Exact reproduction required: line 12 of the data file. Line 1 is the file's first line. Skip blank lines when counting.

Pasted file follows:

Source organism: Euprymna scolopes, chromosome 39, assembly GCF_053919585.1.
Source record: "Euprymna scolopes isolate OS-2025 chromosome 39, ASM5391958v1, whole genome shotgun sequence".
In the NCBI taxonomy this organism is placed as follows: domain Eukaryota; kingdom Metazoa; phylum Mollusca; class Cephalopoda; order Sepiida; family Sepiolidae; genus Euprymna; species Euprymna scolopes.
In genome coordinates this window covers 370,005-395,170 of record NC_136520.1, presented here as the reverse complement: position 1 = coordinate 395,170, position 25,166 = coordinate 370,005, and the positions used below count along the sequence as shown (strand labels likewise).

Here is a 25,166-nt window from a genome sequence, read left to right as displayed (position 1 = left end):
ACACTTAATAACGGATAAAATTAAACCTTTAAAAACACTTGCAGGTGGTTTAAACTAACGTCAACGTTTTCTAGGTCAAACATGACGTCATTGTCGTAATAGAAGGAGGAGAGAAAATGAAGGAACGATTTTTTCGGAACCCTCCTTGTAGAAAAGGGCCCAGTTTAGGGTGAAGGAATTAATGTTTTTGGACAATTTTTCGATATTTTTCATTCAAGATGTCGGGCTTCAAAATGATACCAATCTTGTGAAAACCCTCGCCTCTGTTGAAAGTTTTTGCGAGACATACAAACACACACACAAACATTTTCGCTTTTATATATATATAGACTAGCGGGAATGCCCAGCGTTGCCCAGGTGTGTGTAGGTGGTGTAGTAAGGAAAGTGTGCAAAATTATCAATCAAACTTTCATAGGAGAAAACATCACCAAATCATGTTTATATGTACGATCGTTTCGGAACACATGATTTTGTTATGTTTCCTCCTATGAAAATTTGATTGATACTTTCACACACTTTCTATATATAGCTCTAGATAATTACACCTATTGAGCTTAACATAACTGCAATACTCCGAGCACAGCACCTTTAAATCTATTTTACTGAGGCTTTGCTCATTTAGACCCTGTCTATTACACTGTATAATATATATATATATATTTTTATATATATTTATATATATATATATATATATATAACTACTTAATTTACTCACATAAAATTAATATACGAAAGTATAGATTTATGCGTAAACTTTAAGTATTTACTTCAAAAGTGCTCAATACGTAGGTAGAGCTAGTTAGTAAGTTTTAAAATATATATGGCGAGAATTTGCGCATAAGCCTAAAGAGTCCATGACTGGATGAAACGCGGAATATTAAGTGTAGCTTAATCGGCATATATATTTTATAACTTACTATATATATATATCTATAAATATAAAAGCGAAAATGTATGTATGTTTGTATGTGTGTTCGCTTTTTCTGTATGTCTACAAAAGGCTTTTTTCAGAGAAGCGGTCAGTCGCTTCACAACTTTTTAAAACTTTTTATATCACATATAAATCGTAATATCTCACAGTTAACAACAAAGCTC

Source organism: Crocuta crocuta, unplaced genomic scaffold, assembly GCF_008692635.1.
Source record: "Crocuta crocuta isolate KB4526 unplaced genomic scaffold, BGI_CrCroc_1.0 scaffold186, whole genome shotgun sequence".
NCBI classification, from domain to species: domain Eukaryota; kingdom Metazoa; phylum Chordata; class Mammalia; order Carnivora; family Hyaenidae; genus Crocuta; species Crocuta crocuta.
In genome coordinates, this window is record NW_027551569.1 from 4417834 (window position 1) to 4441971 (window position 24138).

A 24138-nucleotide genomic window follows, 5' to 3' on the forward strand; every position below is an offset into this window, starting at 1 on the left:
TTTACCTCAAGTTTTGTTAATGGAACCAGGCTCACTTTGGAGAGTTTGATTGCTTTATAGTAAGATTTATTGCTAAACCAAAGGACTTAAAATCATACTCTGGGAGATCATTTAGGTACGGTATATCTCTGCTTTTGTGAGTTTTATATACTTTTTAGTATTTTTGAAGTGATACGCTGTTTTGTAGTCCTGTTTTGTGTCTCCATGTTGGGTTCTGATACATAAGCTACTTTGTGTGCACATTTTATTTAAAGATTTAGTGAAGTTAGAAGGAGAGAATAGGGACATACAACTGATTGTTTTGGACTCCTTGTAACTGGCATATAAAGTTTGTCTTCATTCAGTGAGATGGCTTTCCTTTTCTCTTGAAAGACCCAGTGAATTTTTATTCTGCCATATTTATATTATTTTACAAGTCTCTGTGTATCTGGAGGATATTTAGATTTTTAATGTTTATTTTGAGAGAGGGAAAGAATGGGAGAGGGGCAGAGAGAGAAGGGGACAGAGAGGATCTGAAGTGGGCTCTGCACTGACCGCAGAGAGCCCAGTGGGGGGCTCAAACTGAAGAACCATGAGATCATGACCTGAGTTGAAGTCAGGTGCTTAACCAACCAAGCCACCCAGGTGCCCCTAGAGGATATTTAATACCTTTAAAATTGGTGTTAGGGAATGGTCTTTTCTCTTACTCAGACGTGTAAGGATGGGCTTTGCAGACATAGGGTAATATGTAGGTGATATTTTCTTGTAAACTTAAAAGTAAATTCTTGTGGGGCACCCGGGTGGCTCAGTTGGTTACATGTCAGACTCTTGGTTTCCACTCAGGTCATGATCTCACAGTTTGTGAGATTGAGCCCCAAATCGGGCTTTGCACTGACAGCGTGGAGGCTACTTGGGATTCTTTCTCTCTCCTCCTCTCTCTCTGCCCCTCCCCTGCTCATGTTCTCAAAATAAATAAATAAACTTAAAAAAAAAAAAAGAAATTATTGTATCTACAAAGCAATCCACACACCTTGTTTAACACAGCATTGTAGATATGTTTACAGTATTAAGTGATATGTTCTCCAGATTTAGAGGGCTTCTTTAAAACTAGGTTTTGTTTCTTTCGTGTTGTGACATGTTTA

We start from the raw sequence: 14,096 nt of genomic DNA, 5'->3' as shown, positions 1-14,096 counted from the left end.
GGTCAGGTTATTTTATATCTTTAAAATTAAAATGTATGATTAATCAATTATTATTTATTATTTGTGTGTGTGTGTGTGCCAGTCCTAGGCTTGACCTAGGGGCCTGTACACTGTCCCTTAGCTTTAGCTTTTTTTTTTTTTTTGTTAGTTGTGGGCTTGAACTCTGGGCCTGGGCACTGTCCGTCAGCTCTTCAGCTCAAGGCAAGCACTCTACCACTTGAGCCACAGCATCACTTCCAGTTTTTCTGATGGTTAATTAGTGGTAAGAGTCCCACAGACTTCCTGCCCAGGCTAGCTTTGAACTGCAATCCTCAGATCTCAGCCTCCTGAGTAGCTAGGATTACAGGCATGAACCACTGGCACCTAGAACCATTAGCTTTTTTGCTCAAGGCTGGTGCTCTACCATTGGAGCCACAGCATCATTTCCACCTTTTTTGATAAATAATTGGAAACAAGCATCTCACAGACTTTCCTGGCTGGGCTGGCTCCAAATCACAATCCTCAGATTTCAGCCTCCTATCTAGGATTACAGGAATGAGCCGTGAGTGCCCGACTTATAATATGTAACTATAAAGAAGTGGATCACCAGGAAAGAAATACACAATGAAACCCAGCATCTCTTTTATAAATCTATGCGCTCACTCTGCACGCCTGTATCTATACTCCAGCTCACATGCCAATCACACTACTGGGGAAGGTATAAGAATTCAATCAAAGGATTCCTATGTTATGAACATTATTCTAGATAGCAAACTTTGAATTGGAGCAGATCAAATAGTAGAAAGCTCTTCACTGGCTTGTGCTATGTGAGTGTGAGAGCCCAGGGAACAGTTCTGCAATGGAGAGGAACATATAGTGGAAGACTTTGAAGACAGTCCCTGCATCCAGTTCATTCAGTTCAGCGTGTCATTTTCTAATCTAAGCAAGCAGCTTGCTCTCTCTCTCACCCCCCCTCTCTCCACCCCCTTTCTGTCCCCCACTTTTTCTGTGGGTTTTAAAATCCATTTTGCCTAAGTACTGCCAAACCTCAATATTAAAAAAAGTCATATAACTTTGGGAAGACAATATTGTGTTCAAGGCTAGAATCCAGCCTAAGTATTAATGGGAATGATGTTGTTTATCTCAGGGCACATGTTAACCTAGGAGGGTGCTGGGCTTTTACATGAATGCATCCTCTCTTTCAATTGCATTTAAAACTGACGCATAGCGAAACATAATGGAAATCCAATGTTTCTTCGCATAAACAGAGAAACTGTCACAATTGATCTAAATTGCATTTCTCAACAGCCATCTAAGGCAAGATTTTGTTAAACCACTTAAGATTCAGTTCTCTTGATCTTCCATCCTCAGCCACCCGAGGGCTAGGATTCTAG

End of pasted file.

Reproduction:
TTTACCTCAAGTTTTGTTAATGGAACCAGGCTCACTTTGGAGAGTTTGATTGCTTTATAGTAAGATTTATTGCTAAACCAAAGGACTTAAAATCATACTCTGGGAGATCATTTAGGTACGGTATATCTCTGCTTTTGTGAGTTTTATATACTTTTTAGTATTTTTGAAGTGATACGCTGTTTTGTAGTCCTGTTTTGTGTCTCCATGTTGGGTTCTGATACATAAGCTACTTTGTGTGCACATTTTATTTAAAGATTTAGTGAAGTTAGAAGGAGAGAATAGGGACATACAACTGATTGTTTTGGACTCCTTGTAACTGGCATATAAAGTTTGTCTTCATTCAGTGAGATGGCTTTCCTTTTCTCTTGAAAGACCCAGTGAATTTTTATTCTGCCATATTTATATTATTTTACAAGTCTCTGTGTATCTGGAGGATATTTAGATTTTTAATGTTTATTTTGAGAGAGGGAAAGAATGGGAGAGGGGCAGAGAGAGAAGGGGACAGAGAGGATCTGAAGTGGGCTCTGCACTGACCGCAGAGAGCCCAGTGGGGGGCTCAAACTGAAGAACCATGAGATCATGACCTGAGTTGAAGTCAGGTGCTTAACCAACCAAGCCACCCAGGTGCCCCTAGAGGATATTTAATACCTTTAAAATTGGTGTTAGGGAATGGTCTTTTCTCTTACTCAGACGTGTAAGGATGGGCTTTGCAGACATAGGGTAATATGTAGGTGATATTTTCTTGTAAACTTAAAAGTAAATTCTTGTGGGGCACCCGGGTGGCTCAGTTGGTTACATGTCAGACTCTTGGTTTCCACTCAGGTCATGATCTCACAGTTTGTGAGATTGAGCCCCAAATCGGGCTTTGCACTGACAGCGTGGAGGCTACTTGGGATTCTTTCTCTCTCCTCCTCTCTCTCTGCCCCTCCCCTGCTCATGTTCTCAAAATAAATAAATAAACTTAAAAAAAAAAAAAGAAATTATTGTATCTACAAAGCAATCCACACACCTTGTTTAACACAGCATTGTAGATATGTTTACAGTATTAAGTGATATGTTCTCCAGATTTAGAGGGCTTCTTTAAAACTAGGTTTTGTTTCTTTCGTGTTGTGACATGTTTA